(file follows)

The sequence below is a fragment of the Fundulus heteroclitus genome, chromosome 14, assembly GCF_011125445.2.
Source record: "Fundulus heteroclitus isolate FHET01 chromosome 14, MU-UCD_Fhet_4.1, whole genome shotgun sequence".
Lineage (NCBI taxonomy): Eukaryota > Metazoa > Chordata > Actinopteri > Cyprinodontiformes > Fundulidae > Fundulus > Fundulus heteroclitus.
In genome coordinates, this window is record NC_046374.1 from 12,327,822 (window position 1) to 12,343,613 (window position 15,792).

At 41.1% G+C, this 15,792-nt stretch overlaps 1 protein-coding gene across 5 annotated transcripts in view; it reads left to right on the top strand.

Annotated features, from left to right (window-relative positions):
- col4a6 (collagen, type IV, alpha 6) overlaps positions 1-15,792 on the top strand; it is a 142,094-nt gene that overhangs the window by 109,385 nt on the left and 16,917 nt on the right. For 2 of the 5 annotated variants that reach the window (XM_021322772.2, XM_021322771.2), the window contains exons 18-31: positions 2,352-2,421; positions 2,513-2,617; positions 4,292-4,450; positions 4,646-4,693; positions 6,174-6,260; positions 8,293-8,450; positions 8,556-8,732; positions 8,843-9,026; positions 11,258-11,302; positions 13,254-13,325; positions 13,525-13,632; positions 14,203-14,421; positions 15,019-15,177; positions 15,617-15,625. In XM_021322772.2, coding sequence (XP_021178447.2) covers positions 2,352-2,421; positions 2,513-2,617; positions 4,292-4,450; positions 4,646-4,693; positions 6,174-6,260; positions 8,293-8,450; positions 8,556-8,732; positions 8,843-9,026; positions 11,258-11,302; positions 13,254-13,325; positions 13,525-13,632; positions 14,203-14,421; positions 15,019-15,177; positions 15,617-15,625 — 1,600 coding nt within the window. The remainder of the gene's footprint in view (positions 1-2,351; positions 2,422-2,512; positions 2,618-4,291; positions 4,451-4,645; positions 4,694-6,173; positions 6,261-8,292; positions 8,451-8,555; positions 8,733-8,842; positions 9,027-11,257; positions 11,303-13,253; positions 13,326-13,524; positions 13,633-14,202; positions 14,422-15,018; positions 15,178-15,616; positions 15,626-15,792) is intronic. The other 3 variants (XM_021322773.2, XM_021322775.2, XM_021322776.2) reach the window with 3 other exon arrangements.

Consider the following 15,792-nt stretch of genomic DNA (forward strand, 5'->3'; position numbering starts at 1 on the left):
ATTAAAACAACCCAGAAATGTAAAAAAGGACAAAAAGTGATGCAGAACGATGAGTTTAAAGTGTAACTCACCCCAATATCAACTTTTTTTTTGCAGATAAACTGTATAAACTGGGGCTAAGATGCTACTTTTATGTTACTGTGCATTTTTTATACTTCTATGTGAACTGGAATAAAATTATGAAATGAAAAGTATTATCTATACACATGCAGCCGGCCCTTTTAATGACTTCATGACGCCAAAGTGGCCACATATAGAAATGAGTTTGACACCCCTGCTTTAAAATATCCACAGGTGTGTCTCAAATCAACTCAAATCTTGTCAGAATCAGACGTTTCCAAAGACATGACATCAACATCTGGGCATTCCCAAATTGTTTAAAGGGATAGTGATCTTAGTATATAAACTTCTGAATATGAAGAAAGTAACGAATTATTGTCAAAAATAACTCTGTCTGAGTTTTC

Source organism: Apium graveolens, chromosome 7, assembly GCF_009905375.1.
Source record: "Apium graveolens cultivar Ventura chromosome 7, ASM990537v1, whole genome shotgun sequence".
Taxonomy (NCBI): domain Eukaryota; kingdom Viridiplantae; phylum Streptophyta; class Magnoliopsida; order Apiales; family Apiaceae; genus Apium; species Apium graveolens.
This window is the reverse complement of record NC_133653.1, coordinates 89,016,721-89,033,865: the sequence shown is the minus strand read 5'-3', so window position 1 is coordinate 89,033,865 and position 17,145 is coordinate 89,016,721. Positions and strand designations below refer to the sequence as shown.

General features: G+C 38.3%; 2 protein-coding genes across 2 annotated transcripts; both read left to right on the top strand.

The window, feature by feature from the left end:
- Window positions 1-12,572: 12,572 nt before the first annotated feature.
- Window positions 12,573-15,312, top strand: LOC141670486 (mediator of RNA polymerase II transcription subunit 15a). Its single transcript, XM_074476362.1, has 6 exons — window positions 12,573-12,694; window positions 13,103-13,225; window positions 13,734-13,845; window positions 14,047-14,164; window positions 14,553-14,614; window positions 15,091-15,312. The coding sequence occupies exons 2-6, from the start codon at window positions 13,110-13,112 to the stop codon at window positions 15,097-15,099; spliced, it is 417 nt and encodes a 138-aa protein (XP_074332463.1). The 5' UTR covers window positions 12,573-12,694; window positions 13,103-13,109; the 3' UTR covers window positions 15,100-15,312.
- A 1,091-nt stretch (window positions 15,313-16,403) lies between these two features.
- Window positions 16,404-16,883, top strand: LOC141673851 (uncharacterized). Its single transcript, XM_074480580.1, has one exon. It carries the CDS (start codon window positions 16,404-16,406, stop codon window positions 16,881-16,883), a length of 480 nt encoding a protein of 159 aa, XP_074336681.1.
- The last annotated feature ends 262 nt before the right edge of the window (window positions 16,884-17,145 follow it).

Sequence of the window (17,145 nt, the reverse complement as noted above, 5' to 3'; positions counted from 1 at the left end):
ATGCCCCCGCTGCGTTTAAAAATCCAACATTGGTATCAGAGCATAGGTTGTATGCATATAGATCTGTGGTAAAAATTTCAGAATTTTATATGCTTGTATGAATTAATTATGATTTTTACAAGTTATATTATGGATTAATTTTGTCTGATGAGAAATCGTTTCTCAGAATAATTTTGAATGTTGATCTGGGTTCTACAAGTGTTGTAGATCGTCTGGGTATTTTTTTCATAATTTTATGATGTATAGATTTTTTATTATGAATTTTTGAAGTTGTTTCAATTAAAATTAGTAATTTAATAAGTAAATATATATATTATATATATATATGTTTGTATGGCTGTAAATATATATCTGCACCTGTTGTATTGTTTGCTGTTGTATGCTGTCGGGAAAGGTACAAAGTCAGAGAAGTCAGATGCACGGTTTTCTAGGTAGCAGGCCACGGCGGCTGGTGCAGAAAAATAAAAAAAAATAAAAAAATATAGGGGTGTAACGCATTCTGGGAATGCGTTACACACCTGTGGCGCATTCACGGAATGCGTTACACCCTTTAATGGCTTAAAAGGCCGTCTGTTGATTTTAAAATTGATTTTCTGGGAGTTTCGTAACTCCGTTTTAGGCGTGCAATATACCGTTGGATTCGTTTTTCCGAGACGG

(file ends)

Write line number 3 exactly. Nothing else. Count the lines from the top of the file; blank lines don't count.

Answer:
Lineage (NCBI taxonomy): Eukaryota > Metazoa > Chordata > Actinopteri > Cyprinodontiformes > Fundulidae > Fundulus > Fundulus heteroclitus.